André Lebrun’s sculpture, scattered through Italy, Poland, and Russia, is abundant, but his varied virtuoso graphic corpus not as much. His angular very personal manner is surprising in its expressiveness and modernity, whether in his red chalk drawings realized in Italy, or his Polish ones in pen and bistre wash. Certain drawings are related to his studies at the French Academy in Rome or his statuary projects. Others, like the ones we present here, are large mythological or religious compositions traced with a brisk hand and are difficult to imagine as preparatory for any sculpture. Often of fairly large dimensions, they seem to be perfectly finished in spite of the impatient calligraphic line. Lebrun favored spectacular dense layouts swarming with details, elongated almost Mannerist figures, jagged draperies, backgrounds and shadows with very diluted wash, as well as touches of pure ink which stand out clearly against the paper left bare midst an accentuated chiaroscuro which is sometimes fanciful.
Although of identical dimensions, our works are not pendants nor do they belong to any cycle. Furthermore, Venus Requesting Arms from Vulcan for Aeneas is the only known drawing by Lebrun related to the Aeneid. On the other hand, it is a theme which was frequently handled by French 18th century artists such as La Fosse, Boucher, Natoire, and Restout. The interpretation which our artist gives is different and more dramatic with the disjointed muscular bodies of the blacksmith god and his assistants. Similarly The Resurrection of Lazarus is the only subject from the story of Christ ever drawn by Lebrun. A second version exists which is very close but smaller ((Biblioteka Uniwersytecka w Warszawie, inv. zb. d. 102, pen and ink, brown wash, 33.8 x 49.2 cm. / 13 5/16 x 19 3/8 in.)
Our work has the same dimensions as some other drawings with subjects glorifying the Arts, such as the Victory of the Arts over Time with the Portrait of King Stanislas Augustus as Protector of the Arts, which also come from Adalbert von Lanna’s collection. Unquestionably intended for Stanislas Augustus, they may be attached to the Polish King’s project to transform André Lebrun’s sculpture studio into a Royal Academy of Fine Arts reinforced by dozens of artists. Stylistically, these ambitious compositions by Lebrun can be dated to the last years the sculptor spent in Poland between 1780 and the wars of the 1790s. They were intended to demonstrate not only that he was as good a draughtsman as he was a sculptor, but also was capable of the most beautiful and most complex compositional invention, and therefore worthy of directing a future Academy. Visually ravishing, they constitute a brilliant demonstration of an original and free-spirited talent which the turpitudes of history prevented from reaching its full potential.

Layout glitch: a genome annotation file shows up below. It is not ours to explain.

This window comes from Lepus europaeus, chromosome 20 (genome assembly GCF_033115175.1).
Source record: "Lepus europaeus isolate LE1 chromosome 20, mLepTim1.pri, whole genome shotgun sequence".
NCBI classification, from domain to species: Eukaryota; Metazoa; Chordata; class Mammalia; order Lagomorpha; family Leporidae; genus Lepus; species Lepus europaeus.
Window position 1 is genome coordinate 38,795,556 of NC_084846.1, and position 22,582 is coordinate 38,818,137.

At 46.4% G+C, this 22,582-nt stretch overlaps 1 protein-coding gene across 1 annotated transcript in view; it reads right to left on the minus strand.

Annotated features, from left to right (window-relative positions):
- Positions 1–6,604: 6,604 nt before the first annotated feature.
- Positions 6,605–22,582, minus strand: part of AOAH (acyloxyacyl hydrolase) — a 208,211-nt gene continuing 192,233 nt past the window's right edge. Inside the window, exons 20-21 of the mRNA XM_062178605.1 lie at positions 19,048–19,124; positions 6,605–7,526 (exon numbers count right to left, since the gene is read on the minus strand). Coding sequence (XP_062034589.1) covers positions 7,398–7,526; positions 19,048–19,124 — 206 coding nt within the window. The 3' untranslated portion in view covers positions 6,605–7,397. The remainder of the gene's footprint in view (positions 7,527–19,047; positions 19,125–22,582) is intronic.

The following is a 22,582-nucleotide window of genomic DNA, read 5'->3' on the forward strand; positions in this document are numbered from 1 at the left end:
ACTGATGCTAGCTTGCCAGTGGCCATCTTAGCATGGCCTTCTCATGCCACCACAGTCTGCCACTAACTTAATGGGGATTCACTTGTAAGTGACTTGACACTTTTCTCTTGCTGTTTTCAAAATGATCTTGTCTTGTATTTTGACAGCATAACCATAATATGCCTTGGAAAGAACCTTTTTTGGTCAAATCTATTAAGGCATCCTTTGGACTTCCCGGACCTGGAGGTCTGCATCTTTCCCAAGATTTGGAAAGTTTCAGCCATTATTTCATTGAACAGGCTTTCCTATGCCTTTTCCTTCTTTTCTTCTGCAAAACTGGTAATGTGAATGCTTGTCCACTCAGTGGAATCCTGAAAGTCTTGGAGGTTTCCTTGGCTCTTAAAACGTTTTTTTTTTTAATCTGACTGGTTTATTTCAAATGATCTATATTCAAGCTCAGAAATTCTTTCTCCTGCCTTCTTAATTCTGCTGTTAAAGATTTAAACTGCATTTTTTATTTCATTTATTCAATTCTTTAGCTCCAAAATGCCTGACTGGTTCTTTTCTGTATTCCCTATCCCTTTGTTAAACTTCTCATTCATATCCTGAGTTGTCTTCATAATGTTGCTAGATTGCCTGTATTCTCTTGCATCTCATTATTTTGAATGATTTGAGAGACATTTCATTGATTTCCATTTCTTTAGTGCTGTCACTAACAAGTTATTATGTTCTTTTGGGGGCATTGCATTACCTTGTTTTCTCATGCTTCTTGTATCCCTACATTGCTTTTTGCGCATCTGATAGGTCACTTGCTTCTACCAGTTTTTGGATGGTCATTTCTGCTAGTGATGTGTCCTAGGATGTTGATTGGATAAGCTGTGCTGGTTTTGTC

Katarzyna MIKOCKA-RACHUBOWA, André Le Brun: “pierwszy rzezbiarz”krola Stanislawa Augusta, Warsaw, Instytut Sztuki PAN, 2010, vol. II, pp. 444-446, nos 92 et 93.
Louis-Antoine PRAT, Le dessin français au XVIIIe siècle, Paris, Louvre éditions, 2017, p. 289 (Venus at Vulcan’s Forge).
Stanisława SAWICKA, “Les dessins d’André Le Brun, premier sculpteur à la cour du roi Stanislas-Auguste Poniatowski,” Bulletin de la Société de l’Histoire de l’Art Français, 1968, Paris, 1970, pp. 111-125.
Olivier MICHEL, “André Lebrun en France et en Italie. Sa formation et ses succès romains,” Biuletyn Historii Sztuki, vol. 62, no 1/2, pp. 205-229.